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Pausing in the Doorway

In the window at the Donut Den in Medford, Oregon
I reflect with the vacant, yellow stools,
the slick Formica tables, not a crumb,
and look out through my face to the darkened parking lot.
A guy sits on the bus bench mumbling in the cold
alone in this town that must be America.
Some glazed-looking neighbors just off a swing-shift
wander past the Bargain Mart.
Let’s save for the good life!
My wrinkles stand out in the light
of my fiery heart, reprimanding,
you have doubted your worth for years,
concealing your scars, knowing
that other women with bellies
and blue-veined thighs hide their lives
in a similar disguise. Citizens in the land of freedom!
I refuse to paint my eyes. My lips are the color of flesh,
I am shaped like the earth, my hands
lined like a map that leads to death.
If I am not beautiful it is because
I do not think so,
my poverty caused by the lack
of what I think I want and do not have.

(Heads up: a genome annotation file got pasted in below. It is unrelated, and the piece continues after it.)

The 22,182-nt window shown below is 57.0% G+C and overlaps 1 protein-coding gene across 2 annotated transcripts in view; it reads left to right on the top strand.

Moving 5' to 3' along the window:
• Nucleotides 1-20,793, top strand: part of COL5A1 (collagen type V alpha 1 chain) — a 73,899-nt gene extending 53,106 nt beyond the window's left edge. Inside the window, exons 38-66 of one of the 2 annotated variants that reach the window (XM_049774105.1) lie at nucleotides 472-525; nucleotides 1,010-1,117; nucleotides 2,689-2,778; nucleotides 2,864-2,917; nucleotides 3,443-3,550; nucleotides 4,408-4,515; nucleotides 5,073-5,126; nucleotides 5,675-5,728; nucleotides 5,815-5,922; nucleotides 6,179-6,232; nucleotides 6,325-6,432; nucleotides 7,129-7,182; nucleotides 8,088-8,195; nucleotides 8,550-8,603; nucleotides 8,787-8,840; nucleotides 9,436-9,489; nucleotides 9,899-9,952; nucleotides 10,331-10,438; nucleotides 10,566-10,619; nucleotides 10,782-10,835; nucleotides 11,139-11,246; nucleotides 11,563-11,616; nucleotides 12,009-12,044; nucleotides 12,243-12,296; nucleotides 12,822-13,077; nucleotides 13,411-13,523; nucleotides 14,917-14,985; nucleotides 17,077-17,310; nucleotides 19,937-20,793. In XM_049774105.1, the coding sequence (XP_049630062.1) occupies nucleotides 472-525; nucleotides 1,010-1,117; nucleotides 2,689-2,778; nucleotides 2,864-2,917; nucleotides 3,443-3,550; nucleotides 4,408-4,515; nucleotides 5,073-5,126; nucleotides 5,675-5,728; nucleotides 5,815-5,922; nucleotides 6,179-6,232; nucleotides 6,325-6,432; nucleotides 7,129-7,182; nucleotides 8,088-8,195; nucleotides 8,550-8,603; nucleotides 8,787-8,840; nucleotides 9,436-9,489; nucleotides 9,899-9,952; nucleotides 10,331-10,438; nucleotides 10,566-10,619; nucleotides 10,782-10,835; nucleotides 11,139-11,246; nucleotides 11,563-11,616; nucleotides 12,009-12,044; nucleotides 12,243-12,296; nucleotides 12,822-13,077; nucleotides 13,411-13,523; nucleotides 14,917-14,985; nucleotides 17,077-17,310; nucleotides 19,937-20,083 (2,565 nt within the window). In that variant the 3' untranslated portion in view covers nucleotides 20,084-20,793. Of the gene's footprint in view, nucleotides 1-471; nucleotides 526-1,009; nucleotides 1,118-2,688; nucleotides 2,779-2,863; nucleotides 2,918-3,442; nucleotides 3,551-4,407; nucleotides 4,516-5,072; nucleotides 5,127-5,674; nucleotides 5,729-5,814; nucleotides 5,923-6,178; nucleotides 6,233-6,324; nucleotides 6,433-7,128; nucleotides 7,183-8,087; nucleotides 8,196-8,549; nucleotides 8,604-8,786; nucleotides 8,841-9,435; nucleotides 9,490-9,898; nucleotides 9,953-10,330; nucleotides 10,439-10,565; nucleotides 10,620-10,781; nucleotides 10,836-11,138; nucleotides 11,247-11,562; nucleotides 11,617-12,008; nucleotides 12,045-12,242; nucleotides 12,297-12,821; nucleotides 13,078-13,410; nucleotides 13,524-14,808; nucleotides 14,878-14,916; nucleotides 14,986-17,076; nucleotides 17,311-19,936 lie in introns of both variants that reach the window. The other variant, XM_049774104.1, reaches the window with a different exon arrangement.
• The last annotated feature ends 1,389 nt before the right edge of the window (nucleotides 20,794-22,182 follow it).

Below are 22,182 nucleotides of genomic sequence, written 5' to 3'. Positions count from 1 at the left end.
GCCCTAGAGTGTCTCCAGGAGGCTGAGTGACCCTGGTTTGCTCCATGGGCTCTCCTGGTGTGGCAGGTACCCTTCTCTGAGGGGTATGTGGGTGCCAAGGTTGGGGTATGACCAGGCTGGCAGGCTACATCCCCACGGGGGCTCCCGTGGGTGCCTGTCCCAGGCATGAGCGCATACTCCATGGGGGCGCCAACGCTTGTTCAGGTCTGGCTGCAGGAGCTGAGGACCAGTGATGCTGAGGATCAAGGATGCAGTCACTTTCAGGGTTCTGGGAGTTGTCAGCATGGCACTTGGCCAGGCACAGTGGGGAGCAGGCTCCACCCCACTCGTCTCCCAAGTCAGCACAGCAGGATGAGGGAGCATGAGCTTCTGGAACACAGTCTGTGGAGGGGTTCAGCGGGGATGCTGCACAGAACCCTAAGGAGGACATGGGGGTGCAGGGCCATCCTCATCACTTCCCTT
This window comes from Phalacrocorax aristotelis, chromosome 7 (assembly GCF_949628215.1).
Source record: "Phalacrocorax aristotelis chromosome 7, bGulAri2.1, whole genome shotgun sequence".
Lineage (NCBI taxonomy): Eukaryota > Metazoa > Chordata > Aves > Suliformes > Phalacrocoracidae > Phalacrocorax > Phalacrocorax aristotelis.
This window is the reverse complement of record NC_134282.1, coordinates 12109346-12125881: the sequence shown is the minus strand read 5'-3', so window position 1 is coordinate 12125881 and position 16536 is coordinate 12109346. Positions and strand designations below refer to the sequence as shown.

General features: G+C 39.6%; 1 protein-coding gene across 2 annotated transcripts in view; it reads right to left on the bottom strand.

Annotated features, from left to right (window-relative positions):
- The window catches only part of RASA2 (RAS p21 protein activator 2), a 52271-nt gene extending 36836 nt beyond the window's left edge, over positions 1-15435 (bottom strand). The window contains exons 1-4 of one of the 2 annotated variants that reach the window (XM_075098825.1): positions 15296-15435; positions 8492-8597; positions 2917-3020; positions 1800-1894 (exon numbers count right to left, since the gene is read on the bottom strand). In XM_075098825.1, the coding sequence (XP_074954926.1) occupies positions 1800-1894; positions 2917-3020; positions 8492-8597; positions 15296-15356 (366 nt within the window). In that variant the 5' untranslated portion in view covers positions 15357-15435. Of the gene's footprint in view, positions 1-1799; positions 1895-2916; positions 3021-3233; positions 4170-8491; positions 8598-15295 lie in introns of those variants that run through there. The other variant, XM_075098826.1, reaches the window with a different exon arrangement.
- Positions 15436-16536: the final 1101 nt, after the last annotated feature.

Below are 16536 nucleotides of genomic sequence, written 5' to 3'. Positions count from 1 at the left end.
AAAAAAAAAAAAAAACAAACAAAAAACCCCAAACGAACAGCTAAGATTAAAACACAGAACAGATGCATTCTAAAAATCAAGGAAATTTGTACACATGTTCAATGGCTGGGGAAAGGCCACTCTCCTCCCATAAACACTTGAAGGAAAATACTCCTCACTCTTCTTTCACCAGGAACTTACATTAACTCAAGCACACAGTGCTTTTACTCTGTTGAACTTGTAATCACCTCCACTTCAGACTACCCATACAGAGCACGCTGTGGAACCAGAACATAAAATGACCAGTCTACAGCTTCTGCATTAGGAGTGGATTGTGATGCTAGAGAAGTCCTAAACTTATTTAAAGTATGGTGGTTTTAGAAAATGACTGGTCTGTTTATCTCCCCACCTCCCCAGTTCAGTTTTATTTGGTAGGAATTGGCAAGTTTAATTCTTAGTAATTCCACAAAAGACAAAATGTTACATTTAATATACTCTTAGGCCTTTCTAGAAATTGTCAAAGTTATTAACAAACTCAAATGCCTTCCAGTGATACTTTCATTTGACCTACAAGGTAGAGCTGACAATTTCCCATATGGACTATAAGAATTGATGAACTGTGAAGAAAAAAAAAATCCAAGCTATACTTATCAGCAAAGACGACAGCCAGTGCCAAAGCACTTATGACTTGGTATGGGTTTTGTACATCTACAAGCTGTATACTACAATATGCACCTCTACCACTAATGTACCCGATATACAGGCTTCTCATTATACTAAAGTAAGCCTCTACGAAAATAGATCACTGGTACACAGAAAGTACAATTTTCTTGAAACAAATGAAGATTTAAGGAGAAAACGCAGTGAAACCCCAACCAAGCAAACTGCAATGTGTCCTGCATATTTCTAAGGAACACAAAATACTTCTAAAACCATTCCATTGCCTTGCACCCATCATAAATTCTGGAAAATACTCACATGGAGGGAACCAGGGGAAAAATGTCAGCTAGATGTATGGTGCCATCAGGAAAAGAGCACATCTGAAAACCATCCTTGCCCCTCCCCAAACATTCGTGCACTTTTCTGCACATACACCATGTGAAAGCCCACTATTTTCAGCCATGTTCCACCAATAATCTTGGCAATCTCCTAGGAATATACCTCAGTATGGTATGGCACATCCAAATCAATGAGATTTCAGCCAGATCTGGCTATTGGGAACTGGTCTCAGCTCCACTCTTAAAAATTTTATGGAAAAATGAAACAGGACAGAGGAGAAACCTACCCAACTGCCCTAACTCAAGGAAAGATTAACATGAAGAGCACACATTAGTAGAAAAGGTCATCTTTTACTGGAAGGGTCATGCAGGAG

Someday the power of love may walk me home
where my life has stood like a mannequin,
stripped down. I did not mean to be alone.
It slowly surrounded me like the sound of a radio
left on all night, cheating my sleep.
The news is the same each day, unyielding.
I say this way makes life easier
but the beloved waits, dormant in my heart.
Full of hunger, familiar with the diversion of Safeway
I have gone to stroll the aisles, a tourist
filling my bag like an eager mouth.
Pains lives in the dark of this hole, we cover it
quick as a burial. Sincere as prayer, I swear to God,
if you were my neighbor I’d ask you to dinner,
then wonder, if god is my nature this must be my heaven.
Tonight I saw the dark like a light blown out,
a cover to crawl under where I fell, undone.
I knew I needed someone. My dreams
have been hidden as stones deep in the ground.
I walk on the land of promise, head down,
staring at stains on the pavement
while the sky opens wide, facing dawn.
Coming up the moon is a dime shining on asphalt
in the rain. Coming over, that poor man takes the dime
into his flat pocket. Coming to this place I have woken up.
Seeing through my face aging on the glass
I know this is it. This is the choice
to live or watch through the window,
the color of my cheeks there, faint as a tear,
the ghost of my reflection now moving out toward the street
where I am filled with the breath of the world.
Pausing in the doorway I am like everyone, familiar
with isolation, nervous, but certain that we are not strangers
I raise my head to look you in the eye.